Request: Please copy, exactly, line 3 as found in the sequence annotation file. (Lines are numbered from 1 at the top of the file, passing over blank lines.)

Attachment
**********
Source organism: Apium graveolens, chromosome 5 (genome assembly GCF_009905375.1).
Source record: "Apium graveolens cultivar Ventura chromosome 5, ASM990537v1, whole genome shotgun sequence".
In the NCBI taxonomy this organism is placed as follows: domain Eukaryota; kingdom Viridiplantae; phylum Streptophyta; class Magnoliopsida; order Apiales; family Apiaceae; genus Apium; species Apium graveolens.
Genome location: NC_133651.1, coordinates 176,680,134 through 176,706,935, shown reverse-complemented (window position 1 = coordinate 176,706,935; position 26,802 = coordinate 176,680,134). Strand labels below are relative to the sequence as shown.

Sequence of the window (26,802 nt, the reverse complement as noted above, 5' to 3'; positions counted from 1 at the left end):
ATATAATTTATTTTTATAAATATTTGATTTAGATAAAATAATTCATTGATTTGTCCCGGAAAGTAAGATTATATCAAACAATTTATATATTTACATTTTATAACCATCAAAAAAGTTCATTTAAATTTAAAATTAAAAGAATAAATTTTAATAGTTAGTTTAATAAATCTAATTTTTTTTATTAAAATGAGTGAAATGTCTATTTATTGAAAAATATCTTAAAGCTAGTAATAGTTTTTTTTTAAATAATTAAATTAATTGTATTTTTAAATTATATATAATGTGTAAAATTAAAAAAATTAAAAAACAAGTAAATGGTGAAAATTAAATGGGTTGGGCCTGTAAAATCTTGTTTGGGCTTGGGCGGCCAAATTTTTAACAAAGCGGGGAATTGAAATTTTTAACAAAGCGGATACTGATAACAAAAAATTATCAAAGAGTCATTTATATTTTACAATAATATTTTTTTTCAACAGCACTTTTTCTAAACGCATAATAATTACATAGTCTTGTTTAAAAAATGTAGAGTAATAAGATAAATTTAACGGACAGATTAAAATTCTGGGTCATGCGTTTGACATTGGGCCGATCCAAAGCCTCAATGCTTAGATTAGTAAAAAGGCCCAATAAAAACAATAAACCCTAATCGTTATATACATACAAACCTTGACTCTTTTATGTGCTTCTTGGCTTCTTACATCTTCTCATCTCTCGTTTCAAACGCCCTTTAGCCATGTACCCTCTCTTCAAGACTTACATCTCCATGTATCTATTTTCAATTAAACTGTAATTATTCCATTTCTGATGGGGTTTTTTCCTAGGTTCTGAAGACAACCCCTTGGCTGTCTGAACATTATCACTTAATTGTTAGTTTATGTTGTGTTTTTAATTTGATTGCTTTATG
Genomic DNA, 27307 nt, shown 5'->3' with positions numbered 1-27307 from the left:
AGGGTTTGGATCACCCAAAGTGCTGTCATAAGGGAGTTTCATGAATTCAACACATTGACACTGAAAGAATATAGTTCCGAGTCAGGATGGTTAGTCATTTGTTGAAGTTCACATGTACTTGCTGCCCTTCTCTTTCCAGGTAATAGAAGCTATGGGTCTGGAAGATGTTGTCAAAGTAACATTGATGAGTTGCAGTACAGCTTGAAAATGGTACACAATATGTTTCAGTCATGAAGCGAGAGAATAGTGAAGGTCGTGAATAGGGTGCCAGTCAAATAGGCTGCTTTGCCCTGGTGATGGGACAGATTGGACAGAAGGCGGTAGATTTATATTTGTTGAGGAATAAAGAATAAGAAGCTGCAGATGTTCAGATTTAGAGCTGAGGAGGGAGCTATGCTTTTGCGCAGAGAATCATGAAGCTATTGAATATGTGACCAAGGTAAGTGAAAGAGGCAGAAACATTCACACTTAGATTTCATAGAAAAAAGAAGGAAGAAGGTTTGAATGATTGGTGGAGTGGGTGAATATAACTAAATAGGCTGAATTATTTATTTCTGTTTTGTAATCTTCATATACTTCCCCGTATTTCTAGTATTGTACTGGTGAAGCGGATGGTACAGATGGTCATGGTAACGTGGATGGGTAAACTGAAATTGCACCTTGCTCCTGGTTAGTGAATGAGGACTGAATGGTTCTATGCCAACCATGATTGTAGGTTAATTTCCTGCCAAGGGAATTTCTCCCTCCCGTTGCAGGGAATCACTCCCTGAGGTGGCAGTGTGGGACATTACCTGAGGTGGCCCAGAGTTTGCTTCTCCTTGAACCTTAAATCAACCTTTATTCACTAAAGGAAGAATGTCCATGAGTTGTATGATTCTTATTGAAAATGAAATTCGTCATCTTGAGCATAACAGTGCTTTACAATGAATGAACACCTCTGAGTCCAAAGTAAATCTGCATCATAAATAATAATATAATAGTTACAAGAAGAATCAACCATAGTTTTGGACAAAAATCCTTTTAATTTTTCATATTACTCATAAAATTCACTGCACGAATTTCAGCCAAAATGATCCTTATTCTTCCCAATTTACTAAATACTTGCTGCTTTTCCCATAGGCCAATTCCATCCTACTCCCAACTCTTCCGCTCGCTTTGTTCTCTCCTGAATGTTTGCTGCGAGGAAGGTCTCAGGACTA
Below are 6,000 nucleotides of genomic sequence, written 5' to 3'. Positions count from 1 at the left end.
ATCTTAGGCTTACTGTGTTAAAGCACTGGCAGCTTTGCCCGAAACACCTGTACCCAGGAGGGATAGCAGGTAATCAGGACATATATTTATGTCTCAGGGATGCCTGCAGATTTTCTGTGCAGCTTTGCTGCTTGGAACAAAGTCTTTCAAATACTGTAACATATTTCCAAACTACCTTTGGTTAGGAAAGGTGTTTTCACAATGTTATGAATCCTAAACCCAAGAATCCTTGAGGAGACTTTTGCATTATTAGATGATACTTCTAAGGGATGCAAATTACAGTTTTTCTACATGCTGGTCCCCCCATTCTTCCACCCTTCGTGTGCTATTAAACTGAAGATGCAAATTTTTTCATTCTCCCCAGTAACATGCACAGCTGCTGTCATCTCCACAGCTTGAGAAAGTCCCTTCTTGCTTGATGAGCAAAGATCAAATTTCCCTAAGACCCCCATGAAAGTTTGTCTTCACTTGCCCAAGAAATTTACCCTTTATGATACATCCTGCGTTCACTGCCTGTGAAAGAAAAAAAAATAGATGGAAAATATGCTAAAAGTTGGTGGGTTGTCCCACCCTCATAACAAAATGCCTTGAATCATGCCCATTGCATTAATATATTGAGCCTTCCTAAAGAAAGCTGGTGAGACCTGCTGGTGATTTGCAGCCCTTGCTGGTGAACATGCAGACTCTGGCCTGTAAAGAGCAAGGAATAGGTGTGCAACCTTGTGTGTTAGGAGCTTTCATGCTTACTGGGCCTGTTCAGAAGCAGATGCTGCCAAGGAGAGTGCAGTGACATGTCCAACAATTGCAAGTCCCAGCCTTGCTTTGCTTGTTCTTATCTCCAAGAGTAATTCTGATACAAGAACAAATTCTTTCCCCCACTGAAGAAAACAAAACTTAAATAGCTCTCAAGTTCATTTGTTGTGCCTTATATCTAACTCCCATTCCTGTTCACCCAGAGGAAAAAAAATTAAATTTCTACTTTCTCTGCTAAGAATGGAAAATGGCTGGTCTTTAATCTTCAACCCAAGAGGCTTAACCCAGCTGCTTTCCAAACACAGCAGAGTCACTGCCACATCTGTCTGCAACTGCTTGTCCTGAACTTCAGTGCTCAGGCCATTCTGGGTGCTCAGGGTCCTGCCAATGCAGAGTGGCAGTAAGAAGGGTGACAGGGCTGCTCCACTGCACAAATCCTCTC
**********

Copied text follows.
In the NCBI taxonomy this organism is placed as follows: domain Eukaryota; kingdom Viridiplantae; phylum Streptophyta; class Magnoliopsida; order Apiales; family Apiaceae; genus Apium; species Apium graveolens.